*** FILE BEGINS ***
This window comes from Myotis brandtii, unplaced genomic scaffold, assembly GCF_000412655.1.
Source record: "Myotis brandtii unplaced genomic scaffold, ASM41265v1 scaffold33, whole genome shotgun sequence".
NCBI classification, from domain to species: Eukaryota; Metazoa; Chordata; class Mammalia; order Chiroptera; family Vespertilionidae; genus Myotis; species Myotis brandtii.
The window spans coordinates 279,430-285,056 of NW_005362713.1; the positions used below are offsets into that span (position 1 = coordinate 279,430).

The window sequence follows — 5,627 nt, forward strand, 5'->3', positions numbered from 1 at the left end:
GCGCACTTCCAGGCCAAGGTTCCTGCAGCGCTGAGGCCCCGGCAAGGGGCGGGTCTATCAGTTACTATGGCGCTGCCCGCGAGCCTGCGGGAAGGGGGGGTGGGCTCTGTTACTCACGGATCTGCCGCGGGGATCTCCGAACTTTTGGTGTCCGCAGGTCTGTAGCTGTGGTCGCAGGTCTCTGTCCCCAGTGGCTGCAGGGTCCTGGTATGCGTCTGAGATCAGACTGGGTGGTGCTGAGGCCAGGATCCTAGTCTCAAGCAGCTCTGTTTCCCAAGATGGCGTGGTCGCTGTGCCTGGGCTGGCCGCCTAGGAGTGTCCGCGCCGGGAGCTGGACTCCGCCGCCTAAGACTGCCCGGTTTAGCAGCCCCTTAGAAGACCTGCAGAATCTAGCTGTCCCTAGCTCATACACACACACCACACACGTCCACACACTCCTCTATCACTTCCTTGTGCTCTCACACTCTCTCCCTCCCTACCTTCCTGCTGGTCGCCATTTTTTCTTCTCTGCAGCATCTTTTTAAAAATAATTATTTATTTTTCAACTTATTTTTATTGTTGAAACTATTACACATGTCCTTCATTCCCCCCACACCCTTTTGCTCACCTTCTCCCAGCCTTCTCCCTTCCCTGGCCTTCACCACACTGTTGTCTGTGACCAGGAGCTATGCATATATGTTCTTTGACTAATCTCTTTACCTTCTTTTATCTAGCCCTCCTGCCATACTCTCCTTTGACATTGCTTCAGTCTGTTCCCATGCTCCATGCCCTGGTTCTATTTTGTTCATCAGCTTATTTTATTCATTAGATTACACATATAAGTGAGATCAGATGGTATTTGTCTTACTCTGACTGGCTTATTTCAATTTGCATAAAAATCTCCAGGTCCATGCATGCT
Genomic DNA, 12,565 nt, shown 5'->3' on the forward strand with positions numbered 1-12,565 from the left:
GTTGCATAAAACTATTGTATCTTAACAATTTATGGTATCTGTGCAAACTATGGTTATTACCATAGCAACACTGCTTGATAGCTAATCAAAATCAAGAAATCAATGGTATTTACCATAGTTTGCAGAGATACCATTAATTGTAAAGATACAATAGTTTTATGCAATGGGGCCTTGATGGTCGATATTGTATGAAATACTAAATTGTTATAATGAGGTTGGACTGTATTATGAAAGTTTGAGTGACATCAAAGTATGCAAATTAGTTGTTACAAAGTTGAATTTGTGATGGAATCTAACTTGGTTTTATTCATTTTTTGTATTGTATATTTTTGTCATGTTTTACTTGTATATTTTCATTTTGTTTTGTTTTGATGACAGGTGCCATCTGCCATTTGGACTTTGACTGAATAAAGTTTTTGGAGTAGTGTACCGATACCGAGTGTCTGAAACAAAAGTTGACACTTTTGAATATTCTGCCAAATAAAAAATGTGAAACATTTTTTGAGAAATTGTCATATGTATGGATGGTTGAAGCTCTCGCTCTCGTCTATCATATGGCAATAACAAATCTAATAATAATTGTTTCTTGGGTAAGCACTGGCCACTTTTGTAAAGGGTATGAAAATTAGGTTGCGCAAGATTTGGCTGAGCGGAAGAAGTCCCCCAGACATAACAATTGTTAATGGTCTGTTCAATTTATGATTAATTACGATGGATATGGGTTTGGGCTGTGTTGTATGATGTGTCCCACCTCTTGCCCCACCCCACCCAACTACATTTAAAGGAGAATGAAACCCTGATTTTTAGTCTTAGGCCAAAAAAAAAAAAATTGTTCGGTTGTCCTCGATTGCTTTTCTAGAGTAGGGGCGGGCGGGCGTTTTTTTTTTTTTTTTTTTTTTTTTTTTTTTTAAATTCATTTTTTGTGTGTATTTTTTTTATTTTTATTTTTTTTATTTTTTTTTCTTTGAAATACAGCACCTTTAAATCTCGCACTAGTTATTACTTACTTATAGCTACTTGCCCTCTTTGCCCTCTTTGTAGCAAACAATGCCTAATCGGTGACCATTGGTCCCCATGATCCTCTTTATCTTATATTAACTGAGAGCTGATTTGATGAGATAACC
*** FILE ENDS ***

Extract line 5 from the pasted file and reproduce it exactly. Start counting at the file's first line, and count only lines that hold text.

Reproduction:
The window sequence follows — 5,627 nt, forward strand, 5'->3', positions numbered from 1 at the left end: